The Buddha rejected ‘idealism’ as being an expression of deluded thought, but the Theosophist Movement essentially interpreted Asian spiritual culture through a Judeo-Christian filter, and this was compounded by the work of DT Suzuki, who mistakenly presented in English translation, the Lankavatara Sutra as being an idealists charter, rather than the sophisticated analysis of the human mind existing and interacting in the physical world that it undoubtedly is.
The XVII Karmapa Lama, for instance, whilst perpetuating the myth of ‘reincarnation’ (a teaching that does not exist within Buddhist philosophy) benefitted from all the advancements of modern Tibetan society – but was contacted by the Dalai Lama’s clique of Lamas in the West, and was persuaded to leave Tibet. In 1999, the XVII Karmapa decided to leave Tibet and he did this in a duplicitous and lying manner by informing his devotees that he was entering a period of silent retreat.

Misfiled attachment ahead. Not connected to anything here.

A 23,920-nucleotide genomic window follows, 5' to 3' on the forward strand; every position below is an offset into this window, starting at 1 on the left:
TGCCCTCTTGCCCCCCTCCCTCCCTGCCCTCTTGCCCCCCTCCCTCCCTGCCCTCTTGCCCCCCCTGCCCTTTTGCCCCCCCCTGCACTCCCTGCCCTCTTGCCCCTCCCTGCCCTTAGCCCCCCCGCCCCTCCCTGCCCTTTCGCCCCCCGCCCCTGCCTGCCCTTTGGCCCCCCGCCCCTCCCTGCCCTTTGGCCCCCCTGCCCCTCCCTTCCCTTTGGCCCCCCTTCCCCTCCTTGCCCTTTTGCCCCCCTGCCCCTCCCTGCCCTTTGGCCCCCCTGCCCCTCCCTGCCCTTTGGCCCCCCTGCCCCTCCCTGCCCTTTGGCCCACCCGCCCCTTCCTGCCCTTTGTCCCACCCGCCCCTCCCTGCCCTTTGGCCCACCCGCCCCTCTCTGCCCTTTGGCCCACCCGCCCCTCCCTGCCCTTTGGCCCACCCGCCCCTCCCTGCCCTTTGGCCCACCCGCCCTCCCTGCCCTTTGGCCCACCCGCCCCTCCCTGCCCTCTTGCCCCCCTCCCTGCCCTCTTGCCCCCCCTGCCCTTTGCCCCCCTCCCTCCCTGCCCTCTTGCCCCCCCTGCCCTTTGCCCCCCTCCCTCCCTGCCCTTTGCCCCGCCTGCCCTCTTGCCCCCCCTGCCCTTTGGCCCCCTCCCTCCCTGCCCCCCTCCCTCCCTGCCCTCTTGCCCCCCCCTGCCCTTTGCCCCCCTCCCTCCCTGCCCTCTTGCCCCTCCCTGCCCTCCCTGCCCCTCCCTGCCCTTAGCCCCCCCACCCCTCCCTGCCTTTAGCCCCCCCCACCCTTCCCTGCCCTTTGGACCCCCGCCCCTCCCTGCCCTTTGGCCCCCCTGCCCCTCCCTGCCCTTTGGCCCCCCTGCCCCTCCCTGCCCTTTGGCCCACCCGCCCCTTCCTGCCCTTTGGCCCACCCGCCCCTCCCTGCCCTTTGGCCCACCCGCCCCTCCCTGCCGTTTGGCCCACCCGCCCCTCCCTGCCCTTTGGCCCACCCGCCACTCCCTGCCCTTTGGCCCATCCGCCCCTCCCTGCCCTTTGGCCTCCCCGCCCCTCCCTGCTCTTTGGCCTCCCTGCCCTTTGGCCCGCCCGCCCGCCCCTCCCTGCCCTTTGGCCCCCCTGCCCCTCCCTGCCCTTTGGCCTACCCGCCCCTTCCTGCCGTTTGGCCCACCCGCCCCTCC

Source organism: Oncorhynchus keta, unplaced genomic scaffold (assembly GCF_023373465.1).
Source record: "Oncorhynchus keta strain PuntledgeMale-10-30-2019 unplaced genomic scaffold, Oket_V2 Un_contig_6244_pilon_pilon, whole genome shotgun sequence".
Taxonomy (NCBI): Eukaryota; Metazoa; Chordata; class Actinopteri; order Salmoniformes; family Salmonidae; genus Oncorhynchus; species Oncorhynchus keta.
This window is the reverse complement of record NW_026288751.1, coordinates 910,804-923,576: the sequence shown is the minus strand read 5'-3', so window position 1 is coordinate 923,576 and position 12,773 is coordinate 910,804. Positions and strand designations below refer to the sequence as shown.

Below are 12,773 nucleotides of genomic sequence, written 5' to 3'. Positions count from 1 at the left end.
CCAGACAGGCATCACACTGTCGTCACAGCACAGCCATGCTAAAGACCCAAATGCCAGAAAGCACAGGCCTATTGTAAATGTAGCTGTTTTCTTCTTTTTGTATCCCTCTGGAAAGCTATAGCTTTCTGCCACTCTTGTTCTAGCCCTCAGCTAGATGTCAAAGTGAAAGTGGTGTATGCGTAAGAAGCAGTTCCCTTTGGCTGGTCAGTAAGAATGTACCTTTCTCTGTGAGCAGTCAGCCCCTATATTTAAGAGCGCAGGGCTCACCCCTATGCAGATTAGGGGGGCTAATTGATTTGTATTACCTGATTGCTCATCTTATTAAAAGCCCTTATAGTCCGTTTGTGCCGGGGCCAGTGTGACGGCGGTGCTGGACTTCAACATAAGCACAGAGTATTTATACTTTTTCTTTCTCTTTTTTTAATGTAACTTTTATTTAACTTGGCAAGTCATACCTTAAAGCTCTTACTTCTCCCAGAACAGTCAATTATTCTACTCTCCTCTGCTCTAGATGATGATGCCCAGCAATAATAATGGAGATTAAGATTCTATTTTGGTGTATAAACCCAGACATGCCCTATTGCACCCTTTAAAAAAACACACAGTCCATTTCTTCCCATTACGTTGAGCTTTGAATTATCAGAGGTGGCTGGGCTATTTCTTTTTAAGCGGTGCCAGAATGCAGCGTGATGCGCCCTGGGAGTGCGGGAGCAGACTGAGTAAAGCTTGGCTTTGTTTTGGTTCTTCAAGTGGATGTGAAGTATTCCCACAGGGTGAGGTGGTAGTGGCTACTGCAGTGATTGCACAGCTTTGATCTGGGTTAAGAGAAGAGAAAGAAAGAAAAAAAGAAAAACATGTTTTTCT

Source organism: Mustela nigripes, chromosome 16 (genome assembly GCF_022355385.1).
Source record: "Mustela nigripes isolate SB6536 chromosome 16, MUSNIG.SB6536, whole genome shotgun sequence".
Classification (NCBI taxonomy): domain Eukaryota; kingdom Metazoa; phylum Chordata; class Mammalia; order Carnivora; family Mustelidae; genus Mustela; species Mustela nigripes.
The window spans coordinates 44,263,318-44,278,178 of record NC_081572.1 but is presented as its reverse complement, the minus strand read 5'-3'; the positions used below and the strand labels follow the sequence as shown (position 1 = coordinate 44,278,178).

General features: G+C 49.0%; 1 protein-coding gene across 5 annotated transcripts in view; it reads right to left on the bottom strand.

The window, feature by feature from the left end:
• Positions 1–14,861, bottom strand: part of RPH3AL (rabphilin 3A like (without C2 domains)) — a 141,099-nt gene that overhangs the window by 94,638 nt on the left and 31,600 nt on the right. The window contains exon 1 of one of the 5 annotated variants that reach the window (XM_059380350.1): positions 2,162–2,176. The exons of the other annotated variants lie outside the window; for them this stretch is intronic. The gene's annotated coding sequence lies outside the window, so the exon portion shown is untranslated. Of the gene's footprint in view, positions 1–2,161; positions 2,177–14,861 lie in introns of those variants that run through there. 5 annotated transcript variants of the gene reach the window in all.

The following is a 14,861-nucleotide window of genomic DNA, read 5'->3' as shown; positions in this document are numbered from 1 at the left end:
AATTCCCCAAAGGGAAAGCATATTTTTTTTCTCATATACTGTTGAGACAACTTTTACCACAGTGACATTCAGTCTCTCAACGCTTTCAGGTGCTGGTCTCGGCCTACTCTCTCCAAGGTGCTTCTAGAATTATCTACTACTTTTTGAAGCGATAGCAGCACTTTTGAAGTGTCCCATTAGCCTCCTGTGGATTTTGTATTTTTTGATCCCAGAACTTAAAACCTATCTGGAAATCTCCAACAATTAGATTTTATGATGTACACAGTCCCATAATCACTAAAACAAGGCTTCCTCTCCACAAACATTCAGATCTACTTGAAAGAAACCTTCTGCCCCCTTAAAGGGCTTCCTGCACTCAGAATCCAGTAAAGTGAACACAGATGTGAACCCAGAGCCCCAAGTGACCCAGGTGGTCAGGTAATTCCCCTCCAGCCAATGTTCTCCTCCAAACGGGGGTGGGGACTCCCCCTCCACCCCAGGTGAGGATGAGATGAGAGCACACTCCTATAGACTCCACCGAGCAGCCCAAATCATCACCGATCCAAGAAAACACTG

After this whole-sale destruction of Austrian culture and the instigation of fascist murder and mayhem in his country, what did Heinrich Harrier decide to do? Did he keep quiet and see how things developed? Did he join a network of Austrian resistance to the Nazi invasion? Did he work toward protecting those Austrians who were the victims of German fascism? No – Heinrich Harrier did none of these things.
The pro-Tibetan movement in the West is a non-Buddhist concept that appears to rely upon the Judeo-Christian notions of ‘faith’, ‘congregation’, and ‘conversion’ (notions that are thoroughly non-Buddhist in nature). It is also premised upon purely worldly (i.e. ‘samsaric’) conventions such as fundraising, media manipulation, political interference, and the participation in academic misrepresentation.
On March the 11th, 2009, Chinese and Tibetan children joined together to plant a number of ‘Friendship Trees’ in the Anju District of Suinang City, which is situated Sichuan province, southwest China.
Original Chinese Language Source Text: By Tibetan Tourism Network (Translated by Adrian Chan-Wyles PhD) On Tibetan New Year’s Day – one of the first activities